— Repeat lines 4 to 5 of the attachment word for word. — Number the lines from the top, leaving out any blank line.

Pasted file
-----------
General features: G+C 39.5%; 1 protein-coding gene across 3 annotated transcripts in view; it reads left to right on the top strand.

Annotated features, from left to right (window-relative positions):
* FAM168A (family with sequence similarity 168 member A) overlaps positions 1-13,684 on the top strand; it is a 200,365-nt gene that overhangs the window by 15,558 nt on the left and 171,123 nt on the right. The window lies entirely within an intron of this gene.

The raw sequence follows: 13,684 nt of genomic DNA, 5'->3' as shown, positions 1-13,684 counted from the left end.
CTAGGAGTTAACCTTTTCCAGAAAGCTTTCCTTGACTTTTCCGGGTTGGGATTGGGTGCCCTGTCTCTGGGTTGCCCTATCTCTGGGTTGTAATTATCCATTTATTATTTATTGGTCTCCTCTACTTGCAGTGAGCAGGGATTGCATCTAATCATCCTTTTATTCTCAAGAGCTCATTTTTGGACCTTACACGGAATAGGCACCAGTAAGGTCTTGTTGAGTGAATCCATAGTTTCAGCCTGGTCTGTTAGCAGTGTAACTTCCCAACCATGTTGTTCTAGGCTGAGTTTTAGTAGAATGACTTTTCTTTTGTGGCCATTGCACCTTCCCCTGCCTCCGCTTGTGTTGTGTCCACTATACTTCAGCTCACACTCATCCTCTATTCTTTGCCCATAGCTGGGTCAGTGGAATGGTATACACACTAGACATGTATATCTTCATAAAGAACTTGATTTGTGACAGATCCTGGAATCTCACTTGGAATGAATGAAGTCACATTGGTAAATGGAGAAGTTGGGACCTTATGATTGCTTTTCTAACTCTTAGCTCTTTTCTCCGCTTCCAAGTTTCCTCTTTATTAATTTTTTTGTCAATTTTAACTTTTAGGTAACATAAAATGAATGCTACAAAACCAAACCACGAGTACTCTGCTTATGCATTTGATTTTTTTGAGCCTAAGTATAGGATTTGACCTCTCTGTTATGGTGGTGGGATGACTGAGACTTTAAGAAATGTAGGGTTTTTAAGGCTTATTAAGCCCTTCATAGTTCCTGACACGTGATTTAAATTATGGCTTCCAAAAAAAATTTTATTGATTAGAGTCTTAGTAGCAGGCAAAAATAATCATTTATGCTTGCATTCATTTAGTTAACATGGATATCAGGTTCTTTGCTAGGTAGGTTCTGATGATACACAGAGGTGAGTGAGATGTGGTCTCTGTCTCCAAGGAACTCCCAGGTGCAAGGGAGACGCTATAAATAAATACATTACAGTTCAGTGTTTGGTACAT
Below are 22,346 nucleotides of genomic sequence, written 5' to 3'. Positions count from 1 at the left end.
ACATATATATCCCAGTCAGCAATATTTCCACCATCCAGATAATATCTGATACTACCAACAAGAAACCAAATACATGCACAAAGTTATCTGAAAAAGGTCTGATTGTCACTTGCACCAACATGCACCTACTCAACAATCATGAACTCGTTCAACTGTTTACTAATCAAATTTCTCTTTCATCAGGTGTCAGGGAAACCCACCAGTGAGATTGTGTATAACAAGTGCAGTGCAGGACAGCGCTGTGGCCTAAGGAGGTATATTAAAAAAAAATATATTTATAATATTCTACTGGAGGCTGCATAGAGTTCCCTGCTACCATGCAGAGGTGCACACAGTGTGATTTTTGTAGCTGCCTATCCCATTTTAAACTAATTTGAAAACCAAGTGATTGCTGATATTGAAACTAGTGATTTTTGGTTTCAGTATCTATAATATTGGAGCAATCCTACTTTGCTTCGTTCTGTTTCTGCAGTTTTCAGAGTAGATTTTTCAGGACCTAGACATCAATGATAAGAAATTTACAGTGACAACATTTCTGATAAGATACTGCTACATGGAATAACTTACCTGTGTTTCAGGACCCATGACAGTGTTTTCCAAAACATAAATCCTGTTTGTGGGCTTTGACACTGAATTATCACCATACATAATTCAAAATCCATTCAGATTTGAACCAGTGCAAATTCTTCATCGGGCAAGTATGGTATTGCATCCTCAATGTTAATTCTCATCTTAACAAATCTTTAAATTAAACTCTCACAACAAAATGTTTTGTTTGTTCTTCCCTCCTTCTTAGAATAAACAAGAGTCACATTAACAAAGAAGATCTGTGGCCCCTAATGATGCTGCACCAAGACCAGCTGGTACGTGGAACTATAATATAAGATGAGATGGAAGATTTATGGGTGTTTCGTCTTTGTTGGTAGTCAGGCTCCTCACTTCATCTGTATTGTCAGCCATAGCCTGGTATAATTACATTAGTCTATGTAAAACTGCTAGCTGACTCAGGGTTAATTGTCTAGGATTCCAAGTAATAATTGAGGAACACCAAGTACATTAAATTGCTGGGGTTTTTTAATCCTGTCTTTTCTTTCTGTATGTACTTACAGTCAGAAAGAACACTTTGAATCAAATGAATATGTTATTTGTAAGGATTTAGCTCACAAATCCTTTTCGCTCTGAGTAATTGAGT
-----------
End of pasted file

The raw sequence follows: 13,684 nt of genomic DNA, 5'->3' as shown, positions 1-13,684 counted from the left end.
CTAGGAGTTAACCTTTTCCAGAAAGCTTTCCTTGACTTTTCCGGGTTGGGATTGGGTGCCCTGTCTCTGGGTTGCCCTATCTCTGGGTTGTAATTATCCATTTATTATTTATTGGTCTCCTCTACTTGCAGTGAGCAGGGATTGCATCTAATCATCCTTTTATTCTCAAGAGCTCATTTTTGGACCTTACACGGAATAGGCACCAGTAAGGTCTTGTTGAGTGAATCCATAGTTTCAGCCTGGTCTGTTAGCAGTGTAACTTCCCAACCATGTTGTTCTAGGCTGAGTTTTAGTAGAATGACTTTTCTTTTGTGGCCATTGCACCTTCCCCTGCCTCCGCTTGTGTTGTGTCCACTATACTTCAGCTCACACTCATCCTCTATTCTTTGCCCATAGCTGGGTCAGTGGAATGGTATACACACTAGACATGTATATCTTCATAAAGAACTTGATTTGTGACAGATCCTGGAATCTCACTTGGAATGAATGAAGTCACATTGGTAAATGGAGAAGTTGGGACCTTATGATTGCTTTTCTAACTCTTAGCTCTTTTCTCCGCTTCCAAGTTTCCTCTTTATTAATTTTTTTGTCAATTTTAACTTTTAGGTAACATAAAATGAATGCTACAAAACCAAACCACGAGTACTCTGCTTATGCATTTGATTTTTTTGAGCCTAAGTATAGGATTTGACCTCTCTGTTATGGTGGTGGGATGACTGAGACTTTAAGAAATGTAGGGTTTTTAAGGCTTATTAAGCCCTTCATAGTTCCTGACACGTGATTTAAATTATGGCTTCCAAAAAAAATTTTATTGATTAGAGTCTTAGTAGCAGGCAAAAATAATCATTTATGCTTGCATTCATTTAGTTAACATGGATATCAGGTTCTTTGCTAGGTAGGTTCTGATGATACACAGAGGTGAGTGAGATGTGGTCTCTGTCTCCAAGGAACTCCCAGGTGCAAGGGAGACGCTATAAATAAATACATTACAGTTCAGTGTTTGGTACAT